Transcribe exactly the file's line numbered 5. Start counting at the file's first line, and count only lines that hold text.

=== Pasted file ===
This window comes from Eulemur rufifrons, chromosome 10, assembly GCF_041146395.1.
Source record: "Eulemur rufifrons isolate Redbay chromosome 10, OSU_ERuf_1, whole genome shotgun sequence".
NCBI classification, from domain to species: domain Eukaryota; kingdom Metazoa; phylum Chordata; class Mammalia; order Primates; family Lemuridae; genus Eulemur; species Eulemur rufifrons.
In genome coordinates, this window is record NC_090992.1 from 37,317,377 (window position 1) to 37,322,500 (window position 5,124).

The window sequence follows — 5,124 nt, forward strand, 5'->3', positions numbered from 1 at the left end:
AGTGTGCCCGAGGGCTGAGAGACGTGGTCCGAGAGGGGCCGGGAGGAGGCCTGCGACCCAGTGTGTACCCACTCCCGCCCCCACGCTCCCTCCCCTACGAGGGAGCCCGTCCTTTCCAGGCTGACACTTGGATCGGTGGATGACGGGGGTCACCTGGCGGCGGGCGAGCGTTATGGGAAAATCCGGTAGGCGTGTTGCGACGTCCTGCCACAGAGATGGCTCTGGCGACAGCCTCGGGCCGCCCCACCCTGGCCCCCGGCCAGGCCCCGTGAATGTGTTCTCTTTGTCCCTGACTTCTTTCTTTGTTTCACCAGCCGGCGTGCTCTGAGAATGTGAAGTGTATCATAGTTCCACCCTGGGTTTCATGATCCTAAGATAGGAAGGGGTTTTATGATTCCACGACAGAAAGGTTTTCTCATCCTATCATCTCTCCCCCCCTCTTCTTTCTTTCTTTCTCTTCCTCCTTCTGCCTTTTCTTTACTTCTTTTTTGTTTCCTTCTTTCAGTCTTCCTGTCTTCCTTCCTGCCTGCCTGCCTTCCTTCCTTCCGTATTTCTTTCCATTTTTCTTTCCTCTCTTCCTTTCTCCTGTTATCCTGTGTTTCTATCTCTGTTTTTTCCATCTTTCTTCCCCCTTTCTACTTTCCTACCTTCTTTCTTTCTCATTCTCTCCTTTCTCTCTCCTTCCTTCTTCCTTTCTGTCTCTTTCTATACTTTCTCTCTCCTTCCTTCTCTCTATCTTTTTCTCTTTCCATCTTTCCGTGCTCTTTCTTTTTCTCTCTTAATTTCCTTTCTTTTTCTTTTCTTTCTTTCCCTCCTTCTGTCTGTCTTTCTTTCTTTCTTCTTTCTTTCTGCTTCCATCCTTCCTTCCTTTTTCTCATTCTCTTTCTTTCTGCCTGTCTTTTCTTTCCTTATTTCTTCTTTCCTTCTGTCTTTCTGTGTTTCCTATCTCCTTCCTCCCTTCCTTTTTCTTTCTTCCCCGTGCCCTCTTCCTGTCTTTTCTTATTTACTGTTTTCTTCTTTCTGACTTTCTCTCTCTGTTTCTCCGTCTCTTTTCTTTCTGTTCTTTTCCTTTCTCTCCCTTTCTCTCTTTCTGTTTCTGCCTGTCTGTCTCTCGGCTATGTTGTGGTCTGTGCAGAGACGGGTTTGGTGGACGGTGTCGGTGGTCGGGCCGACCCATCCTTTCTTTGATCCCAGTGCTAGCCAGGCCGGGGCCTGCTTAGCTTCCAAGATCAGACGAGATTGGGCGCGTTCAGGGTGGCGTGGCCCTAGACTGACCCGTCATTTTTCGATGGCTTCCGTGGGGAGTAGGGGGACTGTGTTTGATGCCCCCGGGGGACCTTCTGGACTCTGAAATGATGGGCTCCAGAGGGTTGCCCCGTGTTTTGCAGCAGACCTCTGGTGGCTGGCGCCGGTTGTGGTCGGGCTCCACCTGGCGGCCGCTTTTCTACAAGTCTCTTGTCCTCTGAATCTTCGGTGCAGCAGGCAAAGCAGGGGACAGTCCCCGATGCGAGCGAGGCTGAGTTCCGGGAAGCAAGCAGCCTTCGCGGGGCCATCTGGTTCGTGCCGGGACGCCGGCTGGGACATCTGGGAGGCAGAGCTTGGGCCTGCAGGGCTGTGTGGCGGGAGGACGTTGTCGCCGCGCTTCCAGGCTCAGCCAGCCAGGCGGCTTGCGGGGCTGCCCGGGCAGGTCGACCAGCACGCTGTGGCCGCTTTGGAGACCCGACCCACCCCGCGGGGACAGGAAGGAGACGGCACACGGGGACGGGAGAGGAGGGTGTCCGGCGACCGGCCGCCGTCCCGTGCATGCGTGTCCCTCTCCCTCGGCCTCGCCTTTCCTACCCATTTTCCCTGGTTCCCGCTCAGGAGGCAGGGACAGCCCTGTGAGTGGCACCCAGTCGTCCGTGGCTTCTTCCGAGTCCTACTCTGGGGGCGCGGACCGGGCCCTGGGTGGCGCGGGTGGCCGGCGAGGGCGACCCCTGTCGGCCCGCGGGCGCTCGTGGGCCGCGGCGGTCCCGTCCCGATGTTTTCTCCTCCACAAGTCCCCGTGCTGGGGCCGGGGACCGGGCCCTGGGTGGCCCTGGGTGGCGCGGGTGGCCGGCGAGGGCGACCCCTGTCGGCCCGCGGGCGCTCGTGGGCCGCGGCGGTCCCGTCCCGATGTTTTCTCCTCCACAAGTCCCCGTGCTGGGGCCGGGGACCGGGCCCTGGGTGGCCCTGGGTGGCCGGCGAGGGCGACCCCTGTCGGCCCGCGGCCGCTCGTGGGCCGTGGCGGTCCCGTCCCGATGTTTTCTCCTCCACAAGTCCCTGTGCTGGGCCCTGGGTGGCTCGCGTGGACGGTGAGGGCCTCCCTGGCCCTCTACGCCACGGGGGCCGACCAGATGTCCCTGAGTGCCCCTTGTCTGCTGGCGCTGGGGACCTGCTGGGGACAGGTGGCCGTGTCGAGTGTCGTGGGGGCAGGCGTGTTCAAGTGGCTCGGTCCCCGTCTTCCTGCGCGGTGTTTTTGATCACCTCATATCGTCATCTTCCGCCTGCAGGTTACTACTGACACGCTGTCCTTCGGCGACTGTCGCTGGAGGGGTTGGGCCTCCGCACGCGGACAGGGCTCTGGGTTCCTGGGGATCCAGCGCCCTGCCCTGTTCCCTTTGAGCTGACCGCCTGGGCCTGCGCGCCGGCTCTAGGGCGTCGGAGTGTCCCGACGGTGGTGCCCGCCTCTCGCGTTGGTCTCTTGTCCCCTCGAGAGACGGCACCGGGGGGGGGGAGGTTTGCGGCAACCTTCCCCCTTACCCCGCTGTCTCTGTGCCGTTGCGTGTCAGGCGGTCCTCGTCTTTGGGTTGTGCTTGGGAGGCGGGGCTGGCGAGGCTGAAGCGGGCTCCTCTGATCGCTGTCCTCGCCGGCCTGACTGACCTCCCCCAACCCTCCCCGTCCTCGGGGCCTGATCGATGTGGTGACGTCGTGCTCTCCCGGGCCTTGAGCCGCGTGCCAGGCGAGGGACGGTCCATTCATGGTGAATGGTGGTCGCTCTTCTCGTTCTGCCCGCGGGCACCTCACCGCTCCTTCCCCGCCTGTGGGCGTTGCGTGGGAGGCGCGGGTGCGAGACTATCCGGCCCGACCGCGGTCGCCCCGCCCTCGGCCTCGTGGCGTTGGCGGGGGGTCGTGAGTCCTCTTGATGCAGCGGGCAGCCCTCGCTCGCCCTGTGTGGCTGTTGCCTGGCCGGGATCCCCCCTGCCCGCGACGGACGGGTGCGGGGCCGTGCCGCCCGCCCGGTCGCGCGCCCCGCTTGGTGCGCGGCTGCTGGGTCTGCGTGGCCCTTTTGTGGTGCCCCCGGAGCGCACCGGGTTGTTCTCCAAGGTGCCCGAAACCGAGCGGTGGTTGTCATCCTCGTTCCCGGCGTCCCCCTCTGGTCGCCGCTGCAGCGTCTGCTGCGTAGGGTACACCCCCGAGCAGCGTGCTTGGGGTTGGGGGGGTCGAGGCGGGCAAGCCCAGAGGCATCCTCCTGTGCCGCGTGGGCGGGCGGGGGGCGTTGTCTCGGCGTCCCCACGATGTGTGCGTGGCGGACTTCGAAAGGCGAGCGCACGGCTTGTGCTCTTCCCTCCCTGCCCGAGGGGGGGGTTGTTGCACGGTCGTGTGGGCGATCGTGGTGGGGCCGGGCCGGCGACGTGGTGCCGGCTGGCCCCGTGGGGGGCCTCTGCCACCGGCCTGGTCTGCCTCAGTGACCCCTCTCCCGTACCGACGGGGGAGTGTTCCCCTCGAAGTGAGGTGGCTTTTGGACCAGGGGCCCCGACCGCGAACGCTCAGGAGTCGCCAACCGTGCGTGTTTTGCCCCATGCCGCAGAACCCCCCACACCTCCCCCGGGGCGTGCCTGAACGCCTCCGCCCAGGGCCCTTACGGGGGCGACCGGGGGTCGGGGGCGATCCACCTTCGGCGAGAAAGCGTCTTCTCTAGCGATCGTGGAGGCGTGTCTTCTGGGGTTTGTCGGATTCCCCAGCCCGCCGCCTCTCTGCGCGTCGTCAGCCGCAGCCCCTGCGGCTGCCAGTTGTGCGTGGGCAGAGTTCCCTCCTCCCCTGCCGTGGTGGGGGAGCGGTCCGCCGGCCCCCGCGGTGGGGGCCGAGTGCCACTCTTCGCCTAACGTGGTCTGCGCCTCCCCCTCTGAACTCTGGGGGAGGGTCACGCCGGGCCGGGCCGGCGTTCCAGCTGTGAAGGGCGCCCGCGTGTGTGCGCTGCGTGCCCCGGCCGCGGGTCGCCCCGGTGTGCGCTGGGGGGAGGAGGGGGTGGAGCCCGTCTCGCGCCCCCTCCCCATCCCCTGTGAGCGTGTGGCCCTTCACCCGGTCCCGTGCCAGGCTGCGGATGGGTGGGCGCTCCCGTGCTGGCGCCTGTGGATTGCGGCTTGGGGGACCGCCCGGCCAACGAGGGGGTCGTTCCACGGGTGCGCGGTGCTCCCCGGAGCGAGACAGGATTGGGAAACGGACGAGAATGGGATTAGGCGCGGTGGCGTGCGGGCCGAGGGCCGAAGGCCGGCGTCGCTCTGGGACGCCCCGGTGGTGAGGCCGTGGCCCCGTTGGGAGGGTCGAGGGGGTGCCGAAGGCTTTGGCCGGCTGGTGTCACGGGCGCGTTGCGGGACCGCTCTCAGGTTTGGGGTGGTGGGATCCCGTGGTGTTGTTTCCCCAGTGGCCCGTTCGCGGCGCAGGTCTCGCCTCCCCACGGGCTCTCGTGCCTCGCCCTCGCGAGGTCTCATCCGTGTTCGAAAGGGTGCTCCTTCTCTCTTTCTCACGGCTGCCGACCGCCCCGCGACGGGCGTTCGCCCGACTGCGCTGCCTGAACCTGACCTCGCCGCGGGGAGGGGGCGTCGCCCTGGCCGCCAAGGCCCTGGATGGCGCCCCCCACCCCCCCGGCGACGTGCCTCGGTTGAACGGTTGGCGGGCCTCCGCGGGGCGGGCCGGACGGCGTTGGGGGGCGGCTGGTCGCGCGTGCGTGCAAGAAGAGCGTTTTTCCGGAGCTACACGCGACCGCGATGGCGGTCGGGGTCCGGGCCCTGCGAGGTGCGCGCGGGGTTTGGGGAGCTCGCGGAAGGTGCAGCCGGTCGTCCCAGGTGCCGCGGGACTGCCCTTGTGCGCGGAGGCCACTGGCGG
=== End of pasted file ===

The window sequence follows — 5,124 nt, forward strand, 5'->3', positions numbered from 1 at the left end: